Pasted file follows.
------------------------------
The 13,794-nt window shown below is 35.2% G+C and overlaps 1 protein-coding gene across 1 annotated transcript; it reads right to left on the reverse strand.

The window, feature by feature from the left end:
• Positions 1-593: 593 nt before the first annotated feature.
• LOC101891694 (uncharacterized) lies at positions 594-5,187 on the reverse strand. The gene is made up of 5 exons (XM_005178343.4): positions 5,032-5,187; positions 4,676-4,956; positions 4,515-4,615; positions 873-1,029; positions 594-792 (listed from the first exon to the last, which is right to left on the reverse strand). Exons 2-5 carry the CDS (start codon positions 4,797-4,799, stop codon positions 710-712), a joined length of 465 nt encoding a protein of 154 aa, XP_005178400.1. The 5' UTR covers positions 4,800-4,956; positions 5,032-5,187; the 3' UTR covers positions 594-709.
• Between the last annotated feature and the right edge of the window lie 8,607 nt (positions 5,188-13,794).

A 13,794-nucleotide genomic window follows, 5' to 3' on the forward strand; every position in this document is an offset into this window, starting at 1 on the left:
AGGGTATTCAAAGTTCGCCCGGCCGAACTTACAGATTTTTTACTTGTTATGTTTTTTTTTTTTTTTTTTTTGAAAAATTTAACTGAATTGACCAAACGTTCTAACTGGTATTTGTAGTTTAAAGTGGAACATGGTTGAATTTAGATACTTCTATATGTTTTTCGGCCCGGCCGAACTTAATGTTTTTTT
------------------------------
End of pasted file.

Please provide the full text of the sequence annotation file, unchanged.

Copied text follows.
The 13,794-nt window shown below is 35.2% G+C and overlaps 1 protein-coding gene across 1 annotated transcript; it reads right to left on the reverse strand.

The window, feature by feature from the left end:
• Positions 1-593: 593 nt before the first annotated feature.
• LOC101891694 (uncharacterized) lies at positions 594-5,187 on the reverse strand. The gene is made up of 5 exons (XM_005178343.4): positions 5,032-5,187; positions 4,676-4,956; positions 4,515-4,615; positions 873-1,029; positions 594-792 (listed from the first exon to the last, which is right to left on the reverse strand). Exons 2-5 carry the CDS (start codon positions 4,797-4,799, stop codon positions 710-712), a joined length of 465 nt encoding a protein of 154 aa, XP_005178400.1. The 5' UTR covers positions 4,800-4,956; positions 5,032-5,187; the 3' UTR covers positions 594-709.
• Between the last annotated feature and the right edge of the window lie 8,607 nt (positions 5,188-13,794).

A 13,794-nucleotide genomic window follows, 5' to 3' on the forward strand; every position in this document is an offset into this window, starting at 1 on the left:
AGGGTATTCAAAGTTCGCCCGGCCGAACTTACAGATTTTTTACTTGTTATGTTTTTTTTTTTTTTTTTTTTGAAAAATTTAACTGAATTGACCAAACGTTCTAACTGGTATTTGTAGTTTAAAGTGGAACATGGTTGAATTTAGATACTTCTATATGTTTTTCGGCCCGGCCGAACTTAATGTTTTTTT